Global manufacturing index declines for the first time since 2020

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Business conditions in the global manufacturing sector have made a gloomy turn in September, according to JPMorgan Global Manufacturing Purchasing Managers’ Index (PMI).

Compiled by S&P Global, the PMI report showed that market activity dropped from 50.3 in August to 49.8 in September, marking the first time the headline index slipped below the neutral level of 50.0 points since June 2020. 

The survey’s sub-indices attributed the decrease to the deteriorating production trend amid an intensifying downturn in global trade flows, the subdued demand linked to the ongoing cost-of-living crisis, and the growing economic uncertainty about outlook. 

In a statement, IHS Markit cited one positive result that came from the easing of supply chain delays, which were largely due to cooling demand. 

The survey’s Output Index, which serves as an advanced indicator of actual worldwide output trends, predicted a second-successive monthly drop in worldwide factory production in September.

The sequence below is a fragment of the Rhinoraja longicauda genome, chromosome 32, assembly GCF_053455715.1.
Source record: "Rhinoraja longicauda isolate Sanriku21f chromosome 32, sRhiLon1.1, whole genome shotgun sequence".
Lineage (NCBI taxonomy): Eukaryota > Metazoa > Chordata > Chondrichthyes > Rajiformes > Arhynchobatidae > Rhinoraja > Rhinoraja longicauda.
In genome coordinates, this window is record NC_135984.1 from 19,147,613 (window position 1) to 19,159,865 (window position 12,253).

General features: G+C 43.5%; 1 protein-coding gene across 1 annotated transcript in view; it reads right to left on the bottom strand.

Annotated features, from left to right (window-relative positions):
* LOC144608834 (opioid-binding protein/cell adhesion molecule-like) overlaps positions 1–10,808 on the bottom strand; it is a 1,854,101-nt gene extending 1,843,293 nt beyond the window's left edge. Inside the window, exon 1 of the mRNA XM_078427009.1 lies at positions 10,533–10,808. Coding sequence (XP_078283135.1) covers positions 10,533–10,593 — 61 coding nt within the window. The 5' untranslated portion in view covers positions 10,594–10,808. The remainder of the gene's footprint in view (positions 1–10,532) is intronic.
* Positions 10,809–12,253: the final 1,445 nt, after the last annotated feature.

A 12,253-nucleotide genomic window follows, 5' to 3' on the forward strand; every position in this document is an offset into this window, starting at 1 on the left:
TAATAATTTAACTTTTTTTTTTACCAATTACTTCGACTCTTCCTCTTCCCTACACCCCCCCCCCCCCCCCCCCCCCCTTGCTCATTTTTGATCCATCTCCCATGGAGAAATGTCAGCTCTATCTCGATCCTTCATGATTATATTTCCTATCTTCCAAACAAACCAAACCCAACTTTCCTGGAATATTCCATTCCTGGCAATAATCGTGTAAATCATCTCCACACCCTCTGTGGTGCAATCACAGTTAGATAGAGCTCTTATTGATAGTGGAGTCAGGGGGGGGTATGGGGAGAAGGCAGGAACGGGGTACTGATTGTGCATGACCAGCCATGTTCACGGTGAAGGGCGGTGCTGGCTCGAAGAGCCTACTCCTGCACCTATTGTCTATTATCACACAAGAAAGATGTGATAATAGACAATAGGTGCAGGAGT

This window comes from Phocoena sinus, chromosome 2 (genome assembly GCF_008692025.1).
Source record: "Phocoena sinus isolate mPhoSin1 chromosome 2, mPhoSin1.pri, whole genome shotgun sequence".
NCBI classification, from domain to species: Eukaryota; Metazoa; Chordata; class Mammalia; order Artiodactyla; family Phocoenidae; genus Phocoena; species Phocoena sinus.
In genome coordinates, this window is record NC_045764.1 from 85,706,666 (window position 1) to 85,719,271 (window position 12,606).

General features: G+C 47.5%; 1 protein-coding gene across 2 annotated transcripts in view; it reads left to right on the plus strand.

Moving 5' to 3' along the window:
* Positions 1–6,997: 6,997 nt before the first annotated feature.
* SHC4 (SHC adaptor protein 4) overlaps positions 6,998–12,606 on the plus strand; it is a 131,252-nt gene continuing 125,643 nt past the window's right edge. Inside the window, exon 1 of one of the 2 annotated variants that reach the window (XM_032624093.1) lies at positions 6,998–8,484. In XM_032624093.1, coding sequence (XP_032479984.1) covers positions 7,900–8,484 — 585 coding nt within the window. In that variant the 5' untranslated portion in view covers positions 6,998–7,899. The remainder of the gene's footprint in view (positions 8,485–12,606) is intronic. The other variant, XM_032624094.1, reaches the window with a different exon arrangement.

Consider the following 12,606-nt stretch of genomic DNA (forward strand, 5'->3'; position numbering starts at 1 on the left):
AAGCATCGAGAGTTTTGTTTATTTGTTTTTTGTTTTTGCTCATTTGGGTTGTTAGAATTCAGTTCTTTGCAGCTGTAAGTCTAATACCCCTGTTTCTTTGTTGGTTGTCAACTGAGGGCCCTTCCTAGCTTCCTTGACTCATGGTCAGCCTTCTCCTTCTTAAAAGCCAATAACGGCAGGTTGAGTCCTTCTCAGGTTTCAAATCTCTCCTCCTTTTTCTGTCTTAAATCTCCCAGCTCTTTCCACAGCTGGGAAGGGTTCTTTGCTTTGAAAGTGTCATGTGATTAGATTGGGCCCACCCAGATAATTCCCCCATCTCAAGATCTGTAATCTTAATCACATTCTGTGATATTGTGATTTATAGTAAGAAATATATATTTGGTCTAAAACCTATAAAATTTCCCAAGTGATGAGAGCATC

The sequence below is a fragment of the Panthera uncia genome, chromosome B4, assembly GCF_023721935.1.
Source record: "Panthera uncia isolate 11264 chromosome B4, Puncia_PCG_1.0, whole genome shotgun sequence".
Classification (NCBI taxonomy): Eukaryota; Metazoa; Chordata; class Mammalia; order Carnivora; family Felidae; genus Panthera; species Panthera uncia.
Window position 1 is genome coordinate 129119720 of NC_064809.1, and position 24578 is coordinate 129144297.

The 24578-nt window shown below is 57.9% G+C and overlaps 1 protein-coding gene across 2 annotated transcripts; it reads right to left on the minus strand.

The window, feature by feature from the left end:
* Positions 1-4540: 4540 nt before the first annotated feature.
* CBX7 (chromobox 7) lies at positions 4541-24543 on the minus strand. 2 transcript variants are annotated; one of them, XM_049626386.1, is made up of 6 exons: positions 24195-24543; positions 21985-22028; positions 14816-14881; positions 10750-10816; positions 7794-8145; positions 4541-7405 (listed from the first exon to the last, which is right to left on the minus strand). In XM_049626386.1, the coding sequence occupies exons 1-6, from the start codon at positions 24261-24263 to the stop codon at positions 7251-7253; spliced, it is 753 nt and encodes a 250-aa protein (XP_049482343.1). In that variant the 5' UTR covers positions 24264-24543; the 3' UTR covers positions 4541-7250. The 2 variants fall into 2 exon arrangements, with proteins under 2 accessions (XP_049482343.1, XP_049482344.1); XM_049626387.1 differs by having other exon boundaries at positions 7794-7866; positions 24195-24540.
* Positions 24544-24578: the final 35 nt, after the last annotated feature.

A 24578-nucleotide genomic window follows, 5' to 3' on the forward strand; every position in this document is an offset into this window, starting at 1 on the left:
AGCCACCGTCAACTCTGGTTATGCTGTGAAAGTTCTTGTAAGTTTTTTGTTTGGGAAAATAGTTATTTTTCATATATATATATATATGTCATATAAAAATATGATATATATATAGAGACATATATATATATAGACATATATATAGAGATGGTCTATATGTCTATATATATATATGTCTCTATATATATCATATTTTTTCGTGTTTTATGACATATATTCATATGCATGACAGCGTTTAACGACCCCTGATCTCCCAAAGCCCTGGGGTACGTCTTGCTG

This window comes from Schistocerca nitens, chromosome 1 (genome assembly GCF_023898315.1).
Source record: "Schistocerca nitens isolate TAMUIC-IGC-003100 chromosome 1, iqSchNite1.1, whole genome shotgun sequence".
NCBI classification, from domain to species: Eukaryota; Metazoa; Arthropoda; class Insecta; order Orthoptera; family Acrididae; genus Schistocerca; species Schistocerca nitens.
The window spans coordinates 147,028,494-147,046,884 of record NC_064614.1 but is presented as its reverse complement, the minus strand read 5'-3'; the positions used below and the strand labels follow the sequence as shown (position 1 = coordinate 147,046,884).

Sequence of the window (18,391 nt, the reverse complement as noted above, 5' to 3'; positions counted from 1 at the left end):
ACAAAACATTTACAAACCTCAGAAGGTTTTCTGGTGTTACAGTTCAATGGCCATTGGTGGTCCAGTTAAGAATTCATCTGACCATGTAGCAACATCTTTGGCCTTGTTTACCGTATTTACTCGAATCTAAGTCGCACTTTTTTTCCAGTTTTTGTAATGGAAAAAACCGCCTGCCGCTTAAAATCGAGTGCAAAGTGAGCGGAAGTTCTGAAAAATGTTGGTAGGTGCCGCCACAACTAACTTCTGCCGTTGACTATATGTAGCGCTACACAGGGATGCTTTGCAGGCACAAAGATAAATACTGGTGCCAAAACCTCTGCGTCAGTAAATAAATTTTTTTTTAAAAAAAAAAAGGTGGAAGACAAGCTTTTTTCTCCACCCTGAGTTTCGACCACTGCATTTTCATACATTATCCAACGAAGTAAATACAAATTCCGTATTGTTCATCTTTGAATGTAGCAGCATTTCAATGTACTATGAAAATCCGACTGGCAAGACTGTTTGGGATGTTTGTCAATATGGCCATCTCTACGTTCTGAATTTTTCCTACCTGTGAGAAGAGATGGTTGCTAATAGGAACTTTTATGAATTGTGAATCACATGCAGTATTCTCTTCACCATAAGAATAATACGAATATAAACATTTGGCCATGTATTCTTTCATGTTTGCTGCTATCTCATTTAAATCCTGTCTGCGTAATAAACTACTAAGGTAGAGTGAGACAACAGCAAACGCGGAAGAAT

Other survey indices have also been signalling a worsening of the production trend in recent months and remained significantly low in September. 

The rate of decline has also accelerated to the fastest since April 2022, when lockdowns in China disrupted global production growth. The latest decline was also the steepest recorded since the euro area debt crisis of 2012. 

The combination of cooling final demand and reduced inventory building is in turn leading to a deteriorating production outlook, which manifested itself in September with a sharp drop in future output expectations among global manufacturers. 

The PMI also reported how business optimism is now running at its lowest since May 2020 and is especially weak in terms of its comparison to long-run trends in the Eurozone, the UK and China.